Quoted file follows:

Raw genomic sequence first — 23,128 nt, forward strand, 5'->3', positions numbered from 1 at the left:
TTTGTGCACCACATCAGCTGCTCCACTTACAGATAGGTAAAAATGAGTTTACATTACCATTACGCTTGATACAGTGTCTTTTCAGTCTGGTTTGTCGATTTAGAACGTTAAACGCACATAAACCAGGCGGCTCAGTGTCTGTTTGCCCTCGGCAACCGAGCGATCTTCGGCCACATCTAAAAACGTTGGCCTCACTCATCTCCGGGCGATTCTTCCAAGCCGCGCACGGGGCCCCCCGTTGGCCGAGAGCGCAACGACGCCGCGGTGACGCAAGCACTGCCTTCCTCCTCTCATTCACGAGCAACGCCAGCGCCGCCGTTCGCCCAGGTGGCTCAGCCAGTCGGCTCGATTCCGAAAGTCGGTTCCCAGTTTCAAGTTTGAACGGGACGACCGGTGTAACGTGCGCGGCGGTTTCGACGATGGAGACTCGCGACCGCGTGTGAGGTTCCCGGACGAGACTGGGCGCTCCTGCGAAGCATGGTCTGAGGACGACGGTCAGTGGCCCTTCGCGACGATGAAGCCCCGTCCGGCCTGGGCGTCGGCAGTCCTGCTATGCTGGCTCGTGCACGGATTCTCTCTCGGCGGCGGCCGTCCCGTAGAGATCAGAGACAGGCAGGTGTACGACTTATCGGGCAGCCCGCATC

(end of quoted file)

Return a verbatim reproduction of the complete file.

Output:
Raw genomic sequence first — 23,128 nt, forward strand, 5'->3', positions numbered from 1 at the left:
TTTGTGCACCACATCAGCTGCTCCACTTACAGATAGGTAAAAATGAGTTTACATTACCATTACGCTTGATACAGTGTCTTTTCAGTCTGGTTTGTCGATTTAGAACGTTAAACGCACATAAACCAGGCGGCTCAGTGTCTGTTTGCCCTCGGCAACCGAGCGATCTTCGGCCACATCTAAAAACGTTGGCCTCACTCATCTCCGGGCGATTCTTCCAAGCCGCGCACGGGGCCCCCCGTTGGCCGAGAGCGCAACGACGCCGCGGTGACGCAAGCACTGCCTTCCTCCTCTCATTCACGAGCAACGCCAGCGCCGCCGTTCGCCCAGGTGGCTCAGCCAGTCGGCTCGATTCCGAAAGTCGGTTCCCAGTTTCAAGTTTGAACGGGACGACCGGTGTAACGTGCGCGGCGGTTTCGACGATGGAGACTCGCGACCGCGTGTGAGGTTCCCGGACGAGACTGGGCGCTCCTGCGAAGCATGGTCTGAGGACGACGGTCAGTGGCCCTTCGCGACGATGAAGCCCCGTCCGGCCTGGGCGTCGGCAGTCCTGCTATGCTGGCTCGTGCACGGATTCTCTCTCGGCGGCGGCCGTCCCGTAGAGATCAGAGACAGGCAGGTGTACGACTTATCGGGCAGCCCGCATC